What Are We Doing? Reacting/Responding

BBrummonshow2b

I want to help the industry I am part of with several items I see a lot of in the IT industry. This series is entitled:

What Are We Doing?

   As we progress through these articles, I encourage you to post input or topic suggestions or problems that you may experience so we can improve our industry as a whole together.

  Continuing on, this week’s topic will be:

“Reacting/Responding”

   Have you ever been in a meeting and received news about a corporate policy change, management change or how something will be done in the near future and noticed the reaction? Perhaps you were one of the people to react with a standard snide comment like, “here we go again” or “that will never work”. Or perhaps you received feedback on how you performed something and your reaction before the person was even completely finished was some type of angered comment or criticism.

  This may be a typical reaction to change or constructive criticism. But does this help you or the other person? You know the answer is most likely no. The hard thing to do is stop, breathe and RESPOND properly. Think about the scenario if you’re driving. Someone cuts you off or drives right up to the back of your car and tail gates you because you aren’t going “fast enough”. You could react, hit your brakes and get rear-ended.  That will really show them. Or you could get out of the way when you can and let them pass, get home in one piece without the hassle of an accident report, insurance claims etc. Ask yourself what is the higher value scenario.

  The IT industry includes many very intelligent people. However, when someone may be giving “constructive feedback”, a reaction may occur because we feel our intelligence is questioned. A proper response would be to breathe, and ask a question back as to why they may see something that way? This gives you and the other party a moment of communication and clarity as well as showing that you are intellectually able to take constructive feedback and improve situations. A good response would be to pause a moment and understand the scenario first before jumping to conclusions or vocalizing your opinion. And yes that can be hard for some but it is a necessary discipline we can all learn.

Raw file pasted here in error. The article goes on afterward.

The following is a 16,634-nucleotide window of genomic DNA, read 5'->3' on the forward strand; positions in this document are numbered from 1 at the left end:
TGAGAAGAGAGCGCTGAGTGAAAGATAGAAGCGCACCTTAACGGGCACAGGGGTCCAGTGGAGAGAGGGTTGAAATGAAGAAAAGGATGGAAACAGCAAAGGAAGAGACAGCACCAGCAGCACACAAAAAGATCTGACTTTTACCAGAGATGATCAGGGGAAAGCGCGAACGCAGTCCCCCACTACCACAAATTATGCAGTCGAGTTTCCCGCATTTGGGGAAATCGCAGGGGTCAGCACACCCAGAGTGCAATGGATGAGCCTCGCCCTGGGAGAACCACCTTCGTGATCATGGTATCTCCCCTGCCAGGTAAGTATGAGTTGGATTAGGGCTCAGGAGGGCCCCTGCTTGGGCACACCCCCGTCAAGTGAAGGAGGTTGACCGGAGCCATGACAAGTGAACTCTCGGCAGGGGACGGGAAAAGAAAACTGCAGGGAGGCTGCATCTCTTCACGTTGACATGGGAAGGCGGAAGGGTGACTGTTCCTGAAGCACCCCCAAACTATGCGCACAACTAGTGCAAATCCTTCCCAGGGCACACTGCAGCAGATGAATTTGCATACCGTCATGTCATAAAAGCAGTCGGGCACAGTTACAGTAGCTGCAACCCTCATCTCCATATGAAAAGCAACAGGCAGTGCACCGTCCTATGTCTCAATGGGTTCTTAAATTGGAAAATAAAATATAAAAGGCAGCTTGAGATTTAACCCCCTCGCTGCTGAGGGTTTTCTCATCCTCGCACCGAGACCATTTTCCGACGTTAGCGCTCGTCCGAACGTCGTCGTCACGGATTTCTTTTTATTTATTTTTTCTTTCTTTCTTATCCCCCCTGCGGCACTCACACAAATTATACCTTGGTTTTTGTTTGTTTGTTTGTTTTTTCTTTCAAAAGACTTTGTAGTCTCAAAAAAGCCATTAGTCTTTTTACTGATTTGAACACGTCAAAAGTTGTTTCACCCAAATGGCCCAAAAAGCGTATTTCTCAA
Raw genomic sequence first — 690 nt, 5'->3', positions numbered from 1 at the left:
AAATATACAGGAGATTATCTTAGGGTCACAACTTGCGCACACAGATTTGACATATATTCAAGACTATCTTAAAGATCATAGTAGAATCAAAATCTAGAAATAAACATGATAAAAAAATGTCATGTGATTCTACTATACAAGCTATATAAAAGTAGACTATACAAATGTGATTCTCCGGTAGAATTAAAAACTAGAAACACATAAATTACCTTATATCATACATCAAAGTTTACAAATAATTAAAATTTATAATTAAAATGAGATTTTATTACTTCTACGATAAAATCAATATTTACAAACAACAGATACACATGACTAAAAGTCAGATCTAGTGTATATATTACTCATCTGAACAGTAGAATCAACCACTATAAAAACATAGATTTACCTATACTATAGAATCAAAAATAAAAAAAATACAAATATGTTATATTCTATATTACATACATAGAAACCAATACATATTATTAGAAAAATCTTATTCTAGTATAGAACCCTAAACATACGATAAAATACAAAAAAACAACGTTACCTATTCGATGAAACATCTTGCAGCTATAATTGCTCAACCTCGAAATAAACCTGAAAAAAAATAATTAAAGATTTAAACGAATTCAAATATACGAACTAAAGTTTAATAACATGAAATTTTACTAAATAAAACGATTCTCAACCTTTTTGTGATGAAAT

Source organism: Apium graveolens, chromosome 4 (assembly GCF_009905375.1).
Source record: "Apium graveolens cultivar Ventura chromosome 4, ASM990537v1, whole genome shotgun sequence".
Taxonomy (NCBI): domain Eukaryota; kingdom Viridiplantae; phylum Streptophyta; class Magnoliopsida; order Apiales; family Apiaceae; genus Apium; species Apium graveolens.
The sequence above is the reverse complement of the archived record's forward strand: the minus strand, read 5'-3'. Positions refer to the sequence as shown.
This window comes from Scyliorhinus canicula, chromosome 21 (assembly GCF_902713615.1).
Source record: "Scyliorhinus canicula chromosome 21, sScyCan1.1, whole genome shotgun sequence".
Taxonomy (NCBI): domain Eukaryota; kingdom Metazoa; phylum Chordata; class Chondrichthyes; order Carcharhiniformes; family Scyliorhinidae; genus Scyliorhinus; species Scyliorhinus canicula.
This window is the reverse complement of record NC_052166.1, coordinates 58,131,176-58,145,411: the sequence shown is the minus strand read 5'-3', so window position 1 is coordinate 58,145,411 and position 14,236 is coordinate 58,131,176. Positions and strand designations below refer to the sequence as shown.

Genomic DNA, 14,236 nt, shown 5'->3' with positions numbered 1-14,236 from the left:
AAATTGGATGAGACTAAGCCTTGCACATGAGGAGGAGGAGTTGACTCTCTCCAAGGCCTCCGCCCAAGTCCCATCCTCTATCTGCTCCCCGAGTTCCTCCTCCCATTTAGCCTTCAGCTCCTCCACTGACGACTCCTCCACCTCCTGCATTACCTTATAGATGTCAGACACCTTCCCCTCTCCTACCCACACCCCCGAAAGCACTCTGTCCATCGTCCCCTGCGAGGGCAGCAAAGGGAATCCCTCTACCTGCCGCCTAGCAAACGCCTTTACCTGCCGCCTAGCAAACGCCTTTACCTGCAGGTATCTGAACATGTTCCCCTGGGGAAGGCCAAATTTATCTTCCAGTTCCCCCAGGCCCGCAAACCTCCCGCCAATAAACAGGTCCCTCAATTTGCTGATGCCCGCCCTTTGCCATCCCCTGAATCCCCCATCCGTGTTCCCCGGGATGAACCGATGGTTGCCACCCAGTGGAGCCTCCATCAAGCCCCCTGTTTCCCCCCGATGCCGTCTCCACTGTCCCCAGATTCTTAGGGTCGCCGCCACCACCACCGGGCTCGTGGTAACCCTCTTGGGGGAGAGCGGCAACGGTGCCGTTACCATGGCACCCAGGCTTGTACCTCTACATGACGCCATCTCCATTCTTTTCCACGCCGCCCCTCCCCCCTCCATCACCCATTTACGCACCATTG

So What Are We Doing? Are we jumping into a default reaction and not thinking about the scenario? Or are we stopping a second, breathing and thinking about the scenario at hand and responding to get clarification and better understanding? To respond shows our intellectual maturity and the ability to see a bigger picture, to react shows a limited viewpoint. To respond also allows communication and dialog to occur for both parties.

 

How can I Help You?

www.bobbrumm.com

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